Teacher resources and professional development across the curriculum

Teacher professional development and classroom resources across the curriculum

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Write in the Middle
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Write in the Middle
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Workshop 8: Teaching the Power of Revision

Mary Cathryn Ricker's Reflections

Approaches to revision

I try to promote revision on two different levels. First, I call it revising on the fly and that is where they're revising as they're writing. And so, as I'm roaming I will look for instances where maybe they've written down something that I think is excellent, and so I want them to make sure they include more details right at that moment. And so there are two approaches I will use and they are both very basic, but they both get results.

One is a sensory approach. And so my students are quite familiar with the idea of kind of tracing their hand and using the five senses to tell me more about a moment. So if I'm reading over their shoulder and I maybe see a funny story, I'll say, "You know what, I need to see more sensory detail about that, bring me to that moment." And then, in some cases I might ask them to trace their hand right now and give me how that moment sounded, what you saw in that moment, how that moment felt, how that moment tasted, or how that moment smelled. So that's one way of revising on the fly. And the other really basic way is the five Ws plus H. You know, again, a pretty standard technique for writing but it's amazing. If the students are conscious of the five Ws plus H, they will include more information, they will get more detail, and their stories or their reflections become vivid. They definitely have a color and a characteristic that's absent when they're just trying to rotely get down the material.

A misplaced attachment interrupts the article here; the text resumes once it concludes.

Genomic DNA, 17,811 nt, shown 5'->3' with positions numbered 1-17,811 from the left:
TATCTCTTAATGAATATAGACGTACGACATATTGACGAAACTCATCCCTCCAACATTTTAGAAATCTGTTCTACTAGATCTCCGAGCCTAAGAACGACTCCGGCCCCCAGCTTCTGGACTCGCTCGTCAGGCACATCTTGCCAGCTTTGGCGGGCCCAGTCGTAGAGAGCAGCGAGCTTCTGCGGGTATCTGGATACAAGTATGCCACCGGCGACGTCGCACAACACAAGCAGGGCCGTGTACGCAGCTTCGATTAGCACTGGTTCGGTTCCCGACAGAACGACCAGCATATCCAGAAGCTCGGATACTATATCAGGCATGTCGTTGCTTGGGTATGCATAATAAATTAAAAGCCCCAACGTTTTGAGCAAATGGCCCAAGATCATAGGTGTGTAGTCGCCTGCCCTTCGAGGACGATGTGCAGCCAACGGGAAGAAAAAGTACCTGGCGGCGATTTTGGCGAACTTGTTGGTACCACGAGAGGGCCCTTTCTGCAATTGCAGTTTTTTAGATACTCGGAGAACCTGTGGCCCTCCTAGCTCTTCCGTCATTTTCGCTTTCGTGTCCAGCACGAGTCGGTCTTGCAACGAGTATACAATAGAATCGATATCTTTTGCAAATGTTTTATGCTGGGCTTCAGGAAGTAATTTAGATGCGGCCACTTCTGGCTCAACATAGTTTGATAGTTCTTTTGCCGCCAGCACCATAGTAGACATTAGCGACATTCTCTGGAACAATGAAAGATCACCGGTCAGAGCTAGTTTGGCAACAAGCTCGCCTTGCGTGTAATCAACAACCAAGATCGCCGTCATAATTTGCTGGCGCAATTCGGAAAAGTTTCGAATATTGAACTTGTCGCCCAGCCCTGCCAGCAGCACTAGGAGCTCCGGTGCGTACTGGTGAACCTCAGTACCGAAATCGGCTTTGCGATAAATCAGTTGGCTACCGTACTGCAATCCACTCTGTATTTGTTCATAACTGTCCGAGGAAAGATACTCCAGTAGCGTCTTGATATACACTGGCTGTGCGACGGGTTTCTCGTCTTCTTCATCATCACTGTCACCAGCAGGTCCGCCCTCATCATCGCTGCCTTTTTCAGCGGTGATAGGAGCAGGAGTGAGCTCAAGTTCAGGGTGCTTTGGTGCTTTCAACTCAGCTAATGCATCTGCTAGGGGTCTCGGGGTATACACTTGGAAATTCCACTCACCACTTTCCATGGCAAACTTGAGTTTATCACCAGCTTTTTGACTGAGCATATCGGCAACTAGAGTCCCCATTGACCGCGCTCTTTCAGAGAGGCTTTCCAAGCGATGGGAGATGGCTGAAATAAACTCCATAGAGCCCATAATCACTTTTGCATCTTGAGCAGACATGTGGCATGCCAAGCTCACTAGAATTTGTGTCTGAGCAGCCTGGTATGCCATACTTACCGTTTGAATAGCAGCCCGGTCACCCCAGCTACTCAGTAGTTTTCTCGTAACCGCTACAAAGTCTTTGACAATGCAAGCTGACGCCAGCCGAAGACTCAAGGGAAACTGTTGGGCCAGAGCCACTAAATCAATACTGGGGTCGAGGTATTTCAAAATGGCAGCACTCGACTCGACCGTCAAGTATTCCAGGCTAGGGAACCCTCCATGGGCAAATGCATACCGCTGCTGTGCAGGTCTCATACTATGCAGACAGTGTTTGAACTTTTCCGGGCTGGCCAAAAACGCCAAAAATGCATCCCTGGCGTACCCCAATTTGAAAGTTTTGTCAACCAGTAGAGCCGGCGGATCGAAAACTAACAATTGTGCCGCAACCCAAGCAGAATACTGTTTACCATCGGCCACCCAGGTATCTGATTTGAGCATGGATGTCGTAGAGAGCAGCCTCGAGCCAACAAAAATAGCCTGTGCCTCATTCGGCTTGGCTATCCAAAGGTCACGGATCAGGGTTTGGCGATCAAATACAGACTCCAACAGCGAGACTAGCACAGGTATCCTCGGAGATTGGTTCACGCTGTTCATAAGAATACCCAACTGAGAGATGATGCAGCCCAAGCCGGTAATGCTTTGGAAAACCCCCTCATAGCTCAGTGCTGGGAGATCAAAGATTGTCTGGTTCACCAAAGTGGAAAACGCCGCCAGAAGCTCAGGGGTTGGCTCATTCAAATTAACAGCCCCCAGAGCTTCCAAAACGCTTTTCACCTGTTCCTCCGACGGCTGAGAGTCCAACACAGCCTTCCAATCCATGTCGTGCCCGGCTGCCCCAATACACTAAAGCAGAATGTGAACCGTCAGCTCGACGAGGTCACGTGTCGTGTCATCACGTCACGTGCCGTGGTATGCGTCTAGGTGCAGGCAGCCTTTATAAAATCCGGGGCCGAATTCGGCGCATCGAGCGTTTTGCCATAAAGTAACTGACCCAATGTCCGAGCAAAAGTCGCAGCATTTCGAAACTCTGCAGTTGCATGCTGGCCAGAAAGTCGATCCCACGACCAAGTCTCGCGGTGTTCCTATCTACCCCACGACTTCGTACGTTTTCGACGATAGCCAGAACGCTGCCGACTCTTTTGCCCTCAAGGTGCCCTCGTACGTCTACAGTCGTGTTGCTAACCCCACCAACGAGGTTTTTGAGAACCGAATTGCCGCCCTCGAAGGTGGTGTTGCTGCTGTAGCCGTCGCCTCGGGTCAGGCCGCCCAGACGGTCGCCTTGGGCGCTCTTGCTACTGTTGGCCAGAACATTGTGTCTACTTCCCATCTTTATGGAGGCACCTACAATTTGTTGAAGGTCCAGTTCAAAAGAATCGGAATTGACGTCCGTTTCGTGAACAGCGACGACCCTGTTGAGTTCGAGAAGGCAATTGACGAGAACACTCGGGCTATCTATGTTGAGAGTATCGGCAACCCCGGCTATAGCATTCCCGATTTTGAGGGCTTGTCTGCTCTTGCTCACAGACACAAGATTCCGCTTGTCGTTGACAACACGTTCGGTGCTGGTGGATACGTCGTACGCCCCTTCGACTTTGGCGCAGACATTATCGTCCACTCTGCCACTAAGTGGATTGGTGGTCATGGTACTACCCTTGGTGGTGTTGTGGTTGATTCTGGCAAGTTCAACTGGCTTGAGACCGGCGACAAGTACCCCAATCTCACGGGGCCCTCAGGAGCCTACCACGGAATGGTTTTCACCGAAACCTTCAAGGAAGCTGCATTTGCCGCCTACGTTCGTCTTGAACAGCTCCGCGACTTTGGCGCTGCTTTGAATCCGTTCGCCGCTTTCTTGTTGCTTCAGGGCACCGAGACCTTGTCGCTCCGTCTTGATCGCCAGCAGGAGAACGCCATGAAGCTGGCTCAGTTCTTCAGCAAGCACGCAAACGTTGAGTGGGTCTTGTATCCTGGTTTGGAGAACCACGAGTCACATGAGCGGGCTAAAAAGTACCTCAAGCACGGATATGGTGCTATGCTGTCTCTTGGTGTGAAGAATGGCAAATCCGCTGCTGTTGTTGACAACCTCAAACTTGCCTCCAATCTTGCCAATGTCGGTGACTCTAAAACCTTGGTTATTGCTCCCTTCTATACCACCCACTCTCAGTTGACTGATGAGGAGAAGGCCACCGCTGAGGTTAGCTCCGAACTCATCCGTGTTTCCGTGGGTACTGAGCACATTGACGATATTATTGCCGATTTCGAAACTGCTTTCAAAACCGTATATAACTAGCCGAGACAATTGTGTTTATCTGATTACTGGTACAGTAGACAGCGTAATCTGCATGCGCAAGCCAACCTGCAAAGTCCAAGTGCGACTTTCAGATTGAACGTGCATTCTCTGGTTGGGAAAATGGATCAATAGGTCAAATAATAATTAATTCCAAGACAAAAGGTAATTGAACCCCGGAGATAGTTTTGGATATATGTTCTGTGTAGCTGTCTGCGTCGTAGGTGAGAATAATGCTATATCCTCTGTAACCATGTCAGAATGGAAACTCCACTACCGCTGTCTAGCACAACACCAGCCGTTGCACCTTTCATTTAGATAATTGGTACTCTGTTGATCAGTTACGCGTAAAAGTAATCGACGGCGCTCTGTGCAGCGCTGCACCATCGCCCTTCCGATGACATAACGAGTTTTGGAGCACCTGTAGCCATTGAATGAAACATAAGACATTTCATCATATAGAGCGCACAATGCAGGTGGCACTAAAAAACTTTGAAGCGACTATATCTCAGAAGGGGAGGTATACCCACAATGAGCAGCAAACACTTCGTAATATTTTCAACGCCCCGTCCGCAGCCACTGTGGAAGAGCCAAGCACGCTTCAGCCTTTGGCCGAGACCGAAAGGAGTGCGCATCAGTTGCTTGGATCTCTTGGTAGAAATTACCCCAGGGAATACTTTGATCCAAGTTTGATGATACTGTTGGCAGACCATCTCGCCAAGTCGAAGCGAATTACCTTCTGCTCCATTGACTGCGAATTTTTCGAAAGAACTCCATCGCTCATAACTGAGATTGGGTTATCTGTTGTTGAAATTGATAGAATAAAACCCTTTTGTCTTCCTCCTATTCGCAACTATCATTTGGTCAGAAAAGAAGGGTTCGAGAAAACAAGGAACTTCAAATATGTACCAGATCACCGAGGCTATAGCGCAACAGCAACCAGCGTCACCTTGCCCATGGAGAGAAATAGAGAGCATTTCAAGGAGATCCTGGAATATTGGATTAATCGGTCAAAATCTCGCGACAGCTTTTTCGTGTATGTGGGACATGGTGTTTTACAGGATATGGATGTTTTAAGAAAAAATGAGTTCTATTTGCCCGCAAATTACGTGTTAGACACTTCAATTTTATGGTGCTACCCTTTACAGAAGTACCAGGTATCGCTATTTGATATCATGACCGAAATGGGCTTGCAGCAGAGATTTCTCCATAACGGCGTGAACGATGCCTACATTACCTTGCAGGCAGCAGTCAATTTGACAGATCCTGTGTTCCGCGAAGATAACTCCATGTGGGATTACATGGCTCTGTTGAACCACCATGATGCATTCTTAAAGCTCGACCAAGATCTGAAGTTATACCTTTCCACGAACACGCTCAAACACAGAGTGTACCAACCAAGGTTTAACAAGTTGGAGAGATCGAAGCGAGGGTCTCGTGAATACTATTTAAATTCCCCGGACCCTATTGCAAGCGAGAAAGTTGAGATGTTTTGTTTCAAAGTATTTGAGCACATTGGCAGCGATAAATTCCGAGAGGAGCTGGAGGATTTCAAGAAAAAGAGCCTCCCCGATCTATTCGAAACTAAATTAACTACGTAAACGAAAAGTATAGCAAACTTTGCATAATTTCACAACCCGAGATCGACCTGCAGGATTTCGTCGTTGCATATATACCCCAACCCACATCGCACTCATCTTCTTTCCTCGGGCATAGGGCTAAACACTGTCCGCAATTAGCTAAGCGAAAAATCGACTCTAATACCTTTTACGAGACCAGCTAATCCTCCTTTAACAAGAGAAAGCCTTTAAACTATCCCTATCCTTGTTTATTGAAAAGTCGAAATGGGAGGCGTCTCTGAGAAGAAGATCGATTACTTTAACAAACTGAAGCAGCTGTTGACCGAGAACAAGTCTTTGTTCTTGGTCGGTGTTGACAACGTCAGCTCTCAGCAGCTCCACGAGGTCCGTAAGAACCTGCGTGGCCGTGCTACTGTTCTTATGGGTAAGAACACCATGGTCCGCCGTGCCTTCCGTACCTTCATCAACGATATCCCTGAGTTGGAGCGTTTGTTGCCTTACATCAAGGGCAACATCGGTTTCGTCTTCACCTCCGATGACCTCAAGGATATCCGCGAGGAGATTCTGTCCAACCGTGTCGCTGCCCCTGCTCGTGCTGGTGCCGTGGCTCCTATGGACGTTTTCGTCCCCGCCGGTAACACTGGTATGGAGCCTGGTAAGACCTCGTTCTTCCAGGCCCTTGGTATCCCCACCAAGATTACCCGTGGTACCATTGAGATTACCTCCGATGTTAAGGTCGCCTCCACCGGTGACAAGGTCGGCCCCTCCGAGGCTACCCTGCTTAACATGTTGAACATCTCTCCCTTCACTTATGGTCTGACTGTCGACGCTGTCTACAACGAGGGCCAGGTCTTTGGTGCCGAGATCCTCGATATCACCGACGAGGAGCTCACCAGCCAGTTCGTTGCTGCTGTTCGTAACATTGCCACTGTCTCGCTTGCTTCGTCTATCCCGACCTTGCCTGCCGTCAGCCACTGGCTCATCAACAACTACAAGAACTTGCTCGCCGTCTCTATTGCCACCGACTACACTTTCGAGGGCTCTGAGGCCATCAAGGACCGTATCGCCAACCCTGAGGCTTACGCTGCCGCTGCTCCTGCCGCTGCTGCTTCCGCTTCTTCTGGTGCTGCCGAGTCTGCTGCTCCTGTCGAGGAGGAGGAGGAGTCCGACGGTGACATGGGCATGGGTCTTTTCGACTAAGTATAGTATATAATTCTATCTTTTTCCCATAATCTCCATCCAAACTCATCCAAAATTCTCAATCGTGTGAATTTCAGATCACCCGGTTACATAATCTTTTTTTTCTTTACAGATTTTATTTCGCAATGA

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Teaching reluctant revisers

When I find a student who is reluctant to revise because they think it's already great, you know, I've written down my memory, or I've written down my response and it's already high quality, part of me kind of wants to chuckle on the inside because I used to be that kind of writer. I used to be absolutely in love with my writing and then I would pick it up two months later and think, oh, my gosh, this is what I thought I liked? You know, and then I would realize I needed revision. But with my writing it always took time. And so first of all, I let students know that that's who I am as a writer and they might then recognize that in themselves. And they need to learn who they are as writers as well. And so, if I find a student who is reluctant to revise, what I may do is try—you know, again, kind of revising on the fly, I may then just quickly question them and say, well, as your reader, then who is this story about, underline who is it. And if they have it, great. You know, what is this story about? Do I learn what you're trying to tell me here? And I'll go through—I can maybe I can go through the five Ws plus H as an example and if they're missing something, then I'll say, well, I as a reader need to know why this happened or why you feel that way. And then they see the holes for themselves. Whereas I'm not necessarily saying, hey, you need to try this revising technique I just showed you today. If they're not into it, I give them that latitude or I give them the space to revise in their own way, but they will need to see some holes in their writing.